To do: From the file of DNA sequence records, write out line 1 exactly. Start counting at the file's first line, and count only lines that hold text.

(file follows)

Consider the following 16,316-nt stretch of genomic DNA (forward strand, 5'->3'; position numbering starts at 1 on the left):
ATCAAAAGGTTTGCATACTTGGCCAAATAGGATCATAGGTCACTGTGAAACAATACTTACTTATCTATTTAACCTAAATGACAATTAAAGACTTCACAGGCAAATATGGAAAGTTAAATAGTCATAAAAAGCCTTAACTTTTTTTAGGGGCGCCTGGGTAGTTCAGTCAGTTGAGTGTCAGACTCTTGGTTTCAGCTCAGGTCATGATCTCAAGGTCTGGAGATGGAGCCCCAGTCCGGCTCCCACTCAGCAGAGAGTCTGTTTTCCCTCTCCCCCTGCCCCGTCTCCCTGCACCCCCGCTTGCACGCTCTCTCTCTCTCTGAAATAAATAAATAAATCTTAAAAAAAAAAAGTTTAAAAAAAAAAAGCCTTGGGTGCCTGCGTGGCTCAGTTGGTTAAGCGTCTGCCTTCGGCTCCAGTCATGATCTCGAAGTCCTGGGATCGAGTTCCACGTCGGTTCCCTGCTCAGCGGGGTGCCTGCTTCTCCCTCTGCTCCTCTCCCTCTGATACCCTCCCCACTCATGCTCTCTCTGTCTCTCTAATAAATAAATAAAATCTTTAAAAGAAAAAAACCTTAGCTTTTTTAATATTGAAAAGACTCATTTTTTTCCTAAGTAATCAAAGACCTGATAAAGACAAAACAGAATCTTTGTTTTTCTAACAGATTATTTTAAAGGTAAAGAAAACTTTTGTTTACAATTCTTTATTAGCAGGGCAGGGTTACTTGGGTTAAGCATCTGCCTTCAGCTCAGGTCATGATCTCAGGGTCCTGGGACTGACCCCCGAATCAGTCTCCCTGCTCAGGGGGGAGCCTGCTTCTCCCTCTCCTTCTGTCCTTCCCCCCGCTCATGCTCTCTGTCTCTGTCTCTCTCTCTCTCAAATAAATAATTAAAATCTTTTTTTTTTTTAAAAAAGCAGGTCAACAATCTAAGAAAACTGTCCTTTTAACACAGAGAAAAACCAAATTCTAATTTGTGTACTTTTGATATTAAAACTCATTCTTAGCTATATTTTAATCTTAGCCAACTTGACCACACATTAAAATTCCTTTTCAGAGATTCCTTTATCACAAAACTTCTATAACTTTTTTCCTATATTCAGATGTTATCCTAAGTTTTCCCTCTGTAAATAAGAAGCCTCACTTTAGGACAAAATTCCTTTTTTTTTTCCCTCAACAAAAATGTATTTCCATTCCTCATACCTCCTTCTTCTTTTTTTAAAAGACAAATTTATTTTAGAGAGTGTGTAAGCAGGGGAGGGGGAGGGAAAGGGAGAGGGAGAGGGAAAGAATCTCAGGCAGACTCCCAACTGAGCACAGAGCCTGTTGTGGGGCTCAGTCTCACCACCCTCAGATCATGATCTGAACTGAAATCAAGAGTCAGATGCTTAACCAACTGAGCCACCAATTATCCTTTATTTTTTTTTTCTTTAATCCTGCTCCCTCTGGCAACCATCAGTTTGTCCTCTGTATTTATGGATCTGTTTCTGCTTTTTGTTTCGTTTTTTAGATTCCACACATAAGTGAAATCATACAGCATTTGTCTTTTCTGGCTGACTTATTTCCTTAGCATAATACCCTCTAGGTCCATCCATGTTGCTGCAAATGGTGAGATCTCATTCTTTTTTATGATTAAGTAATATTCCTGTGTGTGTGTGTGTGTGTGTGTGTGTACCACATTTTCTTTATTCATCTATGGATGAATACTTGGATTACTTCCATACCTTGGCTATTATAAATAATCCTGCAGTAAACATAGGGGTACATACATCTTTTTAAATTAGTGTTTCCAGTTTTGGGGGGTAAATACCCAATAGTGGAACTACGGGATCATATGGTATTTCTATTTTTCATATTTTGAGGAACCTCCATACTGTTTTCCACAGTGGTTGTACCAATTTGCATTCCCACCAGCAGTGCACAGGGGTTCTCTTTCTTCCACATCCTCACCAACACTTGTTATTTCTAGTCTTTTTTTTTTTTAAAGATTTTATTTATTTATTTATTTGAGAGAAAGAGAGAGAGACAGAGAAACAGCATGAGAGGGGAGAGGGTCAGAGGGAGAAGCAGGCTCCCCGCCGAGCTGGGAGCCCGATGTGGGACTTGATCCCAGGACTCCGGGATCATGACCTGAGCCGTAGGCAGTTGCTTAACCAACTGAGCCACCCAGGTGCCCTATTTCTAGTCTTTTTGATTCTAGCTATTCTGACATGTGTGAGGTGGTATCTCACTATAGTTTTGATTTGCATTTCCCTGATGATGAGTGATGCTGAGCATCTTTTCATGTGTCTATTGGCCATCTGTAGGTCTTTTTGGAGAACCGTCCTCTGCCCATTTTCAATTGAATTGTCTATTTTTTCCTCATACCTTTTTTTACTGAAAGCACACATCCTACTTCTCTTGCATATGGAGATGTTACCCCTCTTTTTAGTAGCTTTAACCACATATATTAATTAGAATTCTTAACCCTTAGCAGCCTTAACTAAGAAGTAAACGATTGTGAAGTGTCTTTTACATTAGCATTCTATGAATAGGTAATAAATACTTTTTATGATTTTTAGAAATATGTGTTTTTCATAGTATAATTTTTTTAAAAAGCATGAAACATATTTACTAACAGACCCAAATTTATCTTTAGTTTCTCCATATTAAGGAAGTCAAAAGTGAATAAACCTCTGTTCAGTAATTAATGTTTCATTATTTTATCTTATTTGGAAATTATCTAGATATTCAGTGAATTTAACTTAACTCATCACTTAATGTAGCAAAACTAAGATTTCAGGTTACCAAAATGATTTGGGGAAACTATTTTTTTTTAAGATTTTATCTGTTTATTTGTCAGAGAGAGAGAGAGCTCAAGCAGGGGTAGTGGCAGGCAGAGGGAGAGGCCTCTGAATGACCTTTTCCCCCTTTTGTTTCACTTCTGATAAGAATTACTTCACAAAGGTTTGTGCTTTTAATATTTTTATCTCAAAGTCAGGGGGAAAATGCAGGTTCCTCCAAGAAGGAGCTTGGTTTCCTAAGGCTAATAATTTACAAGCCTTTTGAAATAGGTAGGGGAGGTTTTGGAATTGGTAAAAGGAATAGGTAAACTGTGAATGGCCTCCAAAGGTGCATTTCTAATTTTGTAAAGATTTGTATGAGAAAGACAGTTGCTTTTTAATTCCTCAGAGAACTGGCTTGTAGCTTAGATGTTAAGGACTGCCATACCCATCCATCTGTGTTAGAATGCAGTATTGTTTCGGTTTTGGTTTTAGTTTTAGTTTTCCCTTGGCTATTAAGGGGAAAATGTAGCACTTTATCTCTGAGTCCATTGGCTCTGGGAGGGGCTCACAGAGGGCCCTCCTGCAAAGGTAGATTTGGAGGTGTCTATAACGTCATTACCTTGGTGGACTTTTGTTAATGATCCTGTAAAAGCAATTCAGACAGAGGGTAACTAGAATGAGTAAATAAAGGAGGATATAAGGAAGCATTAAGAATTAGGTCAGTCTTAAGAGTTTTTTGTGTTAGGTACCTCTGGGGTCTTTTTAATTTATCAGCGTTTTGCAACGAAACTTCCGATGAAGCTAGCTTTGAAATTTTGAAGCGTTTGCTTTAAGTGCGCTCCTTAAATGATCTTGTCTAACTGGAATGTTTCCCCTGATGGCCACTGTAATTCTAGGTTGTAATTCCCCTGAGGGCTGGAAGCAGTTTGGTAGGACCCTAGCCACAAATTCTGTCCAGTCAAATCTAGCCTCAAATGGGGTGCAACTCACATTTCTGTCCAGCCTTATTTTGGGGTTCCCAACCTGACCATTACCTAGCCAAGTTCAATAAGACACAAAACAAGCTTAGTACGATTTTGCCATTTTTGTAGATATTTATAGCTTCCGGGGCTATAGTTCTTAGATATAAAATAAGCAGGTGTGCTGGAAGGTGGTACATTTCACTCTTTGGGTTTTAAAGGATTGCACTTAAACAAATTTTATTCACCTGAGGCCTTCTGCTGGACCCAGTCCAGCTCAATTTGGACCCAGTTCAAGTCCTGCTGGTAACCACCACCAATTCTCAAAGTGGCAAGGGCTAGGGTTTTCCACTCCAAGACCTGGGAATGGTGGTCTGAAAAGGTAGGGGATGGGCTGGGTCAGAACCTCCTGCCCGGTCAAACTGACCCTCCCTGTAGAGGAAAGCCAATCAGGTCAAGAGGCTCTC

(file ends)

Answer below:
Consider the following 16,316-nt stretch of genomic DNA (forward strand, 5'->3'; position numbering starts at 1 on the left):